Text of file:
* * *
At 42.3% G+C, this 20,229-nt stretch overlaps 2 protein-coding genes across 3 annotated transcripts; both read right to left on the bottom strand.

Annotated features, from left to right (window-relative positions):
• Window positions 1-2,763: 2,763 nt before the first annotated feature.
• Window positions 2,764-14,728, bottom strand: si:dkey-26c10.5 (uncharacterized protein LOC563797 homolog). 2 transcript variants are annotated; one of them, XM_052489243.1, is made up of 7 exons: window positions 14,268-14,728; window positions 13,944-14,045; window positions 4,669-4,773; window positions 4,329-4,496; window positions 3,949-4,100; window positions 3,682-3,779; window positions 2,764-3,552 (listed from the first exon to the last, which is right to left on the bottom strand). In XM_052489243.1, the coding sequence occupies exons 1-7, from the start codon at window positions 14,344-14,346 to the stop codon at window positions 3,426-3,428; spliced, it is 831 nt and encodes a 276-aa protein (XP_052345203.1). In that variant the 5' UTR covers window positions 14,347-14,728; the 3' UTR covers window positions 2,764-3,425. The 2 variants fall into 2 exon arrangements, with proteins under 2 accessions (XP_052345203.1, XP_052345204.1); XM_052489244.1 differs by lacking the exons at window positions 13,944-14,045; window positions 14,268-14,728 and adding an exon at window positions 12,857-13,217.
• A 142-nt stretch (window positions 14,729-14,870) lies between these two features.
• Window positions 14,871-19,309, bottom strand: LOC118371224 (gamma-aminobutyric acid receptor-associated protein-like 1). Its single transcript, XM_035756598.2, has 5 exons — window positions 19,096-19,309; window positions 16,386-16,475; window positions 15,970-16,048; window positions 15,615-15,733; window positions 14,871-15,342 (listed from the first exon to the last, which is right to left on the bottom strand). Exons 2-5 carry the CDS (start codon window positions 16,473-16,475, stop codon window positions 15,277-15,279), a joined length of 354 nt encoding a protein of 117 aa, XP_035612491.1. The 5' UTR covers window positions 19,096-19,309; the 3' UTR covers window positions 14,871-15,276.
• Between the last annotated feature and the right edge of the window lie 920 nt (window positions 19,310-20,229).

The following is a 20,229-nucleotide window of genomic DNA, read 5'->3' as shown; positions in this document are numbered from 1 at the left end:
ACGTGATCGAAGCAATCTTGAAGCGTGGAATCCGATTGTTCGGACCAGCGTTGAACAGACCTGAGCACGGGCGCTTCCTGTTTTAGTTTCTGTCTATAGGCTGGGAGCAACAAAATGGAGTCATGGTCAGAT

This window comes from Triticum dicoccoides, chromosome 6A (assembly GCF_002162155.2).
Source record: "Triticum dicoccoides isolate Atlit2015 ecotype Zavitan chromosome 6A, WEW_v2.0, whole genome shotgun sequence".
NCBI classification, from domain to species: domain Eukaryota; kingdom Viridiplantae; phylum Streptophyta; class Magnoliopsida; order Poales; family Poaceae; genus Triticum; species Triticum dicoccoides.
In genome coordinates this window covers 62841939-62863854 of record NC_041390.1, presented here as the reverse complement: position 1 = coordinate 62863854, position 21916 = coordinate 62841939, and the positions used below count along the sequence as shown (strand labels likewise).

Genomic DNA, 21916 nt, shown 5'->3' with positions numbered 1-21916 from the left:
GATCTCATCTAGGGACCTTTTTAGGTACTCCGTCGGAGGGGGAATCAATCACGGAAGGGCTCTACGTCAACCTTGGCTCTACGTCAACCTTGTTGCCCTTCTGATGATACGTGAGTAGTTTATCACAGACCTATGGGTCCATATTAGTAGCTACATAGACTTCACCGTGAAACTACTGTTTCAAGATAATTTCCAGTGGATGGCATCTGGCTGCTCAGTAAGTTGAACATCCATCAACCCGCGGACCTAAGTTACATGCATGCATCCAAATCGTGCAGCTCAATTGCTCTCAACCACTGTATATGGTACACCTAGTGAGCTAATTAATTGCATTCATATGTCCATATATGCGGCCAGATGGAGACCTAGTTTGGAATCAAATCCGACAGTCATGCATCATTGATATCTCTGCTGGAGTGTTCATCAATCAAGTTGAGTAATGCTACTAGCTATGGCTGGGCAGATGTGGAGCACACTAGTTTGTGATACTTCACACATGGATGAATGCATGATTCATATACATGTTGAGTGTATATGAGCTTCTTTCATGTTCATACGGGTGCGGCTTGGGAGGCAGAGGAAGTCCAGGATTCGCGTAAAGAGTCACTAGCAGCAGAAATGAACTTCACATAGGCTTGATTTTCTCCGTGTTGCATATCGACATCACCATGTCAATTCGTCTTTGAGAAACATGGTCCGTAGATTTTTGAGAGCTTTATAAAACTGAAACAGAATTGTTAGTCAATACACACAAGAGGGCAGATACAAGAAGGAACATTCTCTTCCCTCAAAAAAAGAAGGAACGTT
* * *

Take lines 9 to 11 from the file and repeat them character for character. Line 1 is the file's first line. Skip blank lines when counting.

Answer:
ACGTGATCGAAGCAATCTTGAAGCGTGGAATCCGATTGTTCGGACCAGCGTTGAACAGACCTGAGCACGGGCGCTTCCTGTTTTAGTTTCTGTCTATAGGCTGGGAGCAACAAAATGGAGTCATGGTCAGAT

This window comes from Triticum dicoccoides, chromosome 6A (assembly GCF_002162155.2).
Source record: "Triticum dicoccoides isolate Atlit2015 ecotype Zavitan chromosome 6A, WEW_v2.0, whole genome shotgun sequence".